Geological Context

The blueberry barrens are the product of glacial formation and erosion of the waxing and waning of ice sheets and their movements. This geology has created an unusual landscape that has been dubbed "barrens" but is in fact highly productive of a superfood - the wild lowbush blueberry - and a whole history of traditions surrounding its cultivation and uses.

Indigenous Culture

The first cultivators of wild blueberries were local indigenous people, going back at least 10,000 years. Early cultivation techniques, like burning fields every other year to reinvigorate the rhizomes, and choke weeds and discourage pests are still practiced by local farmers and commercial industries.

Canning and Civil War

The development of modern food preservation techniques, from Louis Pasteur's works to the invention of home and industrial canning played a key role in the development of the blueberry industry. Canned wild blueberries were shipped to Union troops during the Civil War to prevent scurvy and became a food staple largely because of their convenience, ease of storage, and health benefits.

UMaine & Agricultural Research

The University of Maine has been involved in blueberry research since 1898, but it was not until the 1940's that they purchased a farm specifically for blueberry research. In 1946 they purchased a property on US Route 1 near Columbia Falls, now called "Blueberry Hill"-named via a contest to local school children.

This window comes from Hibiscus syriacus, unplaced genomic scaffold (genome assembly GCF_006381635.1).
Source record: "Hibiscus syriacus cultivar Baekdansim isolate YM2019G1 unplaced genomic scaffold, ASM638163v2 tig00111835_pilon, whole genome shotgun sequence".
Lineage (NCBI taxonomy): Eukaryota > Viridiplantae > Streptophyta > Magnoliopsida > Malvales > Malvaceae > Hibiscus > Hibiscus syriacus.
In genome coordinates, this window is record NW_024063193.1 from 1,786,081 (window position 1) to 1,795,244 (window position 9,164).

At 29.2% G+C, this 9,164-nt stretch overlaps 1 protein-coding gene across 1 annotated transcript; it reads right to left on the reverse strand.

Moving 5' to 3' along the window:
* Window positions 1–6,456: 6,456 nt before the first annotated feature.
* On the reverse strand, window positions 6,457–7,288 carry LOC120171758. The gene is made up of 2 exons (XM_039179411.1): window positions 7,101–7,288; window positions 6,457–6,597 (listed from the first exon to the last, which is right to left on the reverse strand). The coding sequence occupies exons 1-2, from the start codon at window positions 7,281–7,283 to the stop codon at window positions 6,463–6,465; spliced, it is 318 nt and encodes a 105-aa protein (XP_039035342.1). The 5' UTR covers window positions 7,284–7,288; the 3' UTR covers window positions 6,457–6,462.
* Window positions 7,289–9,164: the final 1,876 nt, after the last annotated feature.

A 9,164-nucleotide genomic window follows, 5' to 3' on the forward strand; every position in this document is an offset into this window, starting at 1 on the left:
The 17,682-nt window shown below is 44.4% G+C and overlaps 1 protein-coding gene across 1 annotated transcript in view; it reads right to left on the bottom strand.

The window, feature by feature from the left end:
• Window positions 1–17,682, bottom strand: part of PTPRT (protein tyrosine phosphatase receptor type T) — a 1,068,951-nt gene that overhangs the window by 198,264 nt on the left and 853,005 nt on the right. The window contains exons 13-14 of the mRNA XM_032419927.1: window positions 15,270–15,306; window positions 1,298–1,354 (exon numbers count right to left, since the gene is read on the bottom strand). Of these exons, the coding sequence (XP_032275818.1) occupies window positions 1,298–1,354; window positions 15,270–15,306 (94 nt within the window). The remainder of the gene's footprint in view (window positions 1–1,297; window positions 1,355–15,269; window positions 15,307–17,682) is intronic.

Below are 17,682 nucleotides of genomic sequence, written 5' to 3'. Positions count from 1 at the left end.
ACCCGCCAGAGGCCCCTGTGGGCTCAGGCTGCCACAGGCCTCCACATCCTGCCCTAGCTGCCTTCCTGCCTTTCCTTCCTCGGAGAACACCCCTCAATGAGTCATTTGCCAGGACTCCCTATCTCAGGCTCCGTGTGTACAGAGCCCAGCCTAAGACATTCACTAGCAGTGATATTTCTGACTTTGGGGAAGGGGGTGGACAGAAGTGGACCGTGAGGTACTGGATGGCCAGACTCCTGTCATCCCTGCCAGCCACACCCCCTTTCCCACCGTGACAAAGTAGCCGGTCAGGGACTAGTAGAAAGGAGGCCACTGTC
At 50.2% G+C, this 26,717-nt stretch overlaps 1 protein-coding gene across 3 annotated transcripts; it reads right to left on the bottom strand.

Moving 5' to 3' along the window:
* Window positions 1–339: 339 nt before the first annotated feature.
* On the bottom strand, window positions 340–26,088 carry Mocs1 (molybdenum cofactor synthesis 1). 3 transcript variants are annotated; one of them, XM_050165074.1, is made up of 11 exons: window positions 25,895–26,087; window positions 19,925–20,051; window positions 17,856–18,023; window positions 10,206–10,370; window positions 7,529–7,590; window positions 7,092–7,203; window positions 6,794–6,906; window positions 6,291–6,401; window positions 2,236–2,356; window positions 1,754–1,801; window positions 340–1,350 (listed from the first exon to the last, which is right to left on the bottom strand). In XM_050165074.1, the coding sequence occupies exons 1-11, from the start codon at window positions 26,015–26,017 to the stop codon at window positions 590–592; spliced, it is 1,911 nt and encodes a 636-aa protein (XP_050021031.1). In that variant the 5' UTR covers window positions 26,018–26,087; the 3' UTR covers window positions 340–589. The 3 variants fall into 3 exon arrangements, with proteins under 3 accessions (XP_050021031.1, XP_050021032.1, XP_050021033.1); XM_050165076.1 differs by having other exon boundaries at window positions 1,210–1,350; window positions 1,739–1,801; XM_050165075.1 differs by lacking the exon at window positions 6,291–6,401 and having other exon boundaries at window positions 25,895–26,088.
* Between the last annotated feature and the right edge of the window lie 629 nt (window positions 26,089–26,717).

Community Health and Nutrition

One benefit of university research has been the growing awareness of the scientifically verified health benefits of wild blueberries. Of course, these benefits have been apparent to indigenous people and those supplying Union soldiers during the Civil War. But, only recently in the context of health food trends, have varied health benefits of wild blueberries come to light for the general public and for international markets.

Wild Blueberry Heroes

Where would we be without our wild blueberry heroes? These are the farmers, families, and communities that keep wild lowbush blueberry farming alive. They bring with them a community history that has been growing for centuries. Are you a wild blueberry hero?


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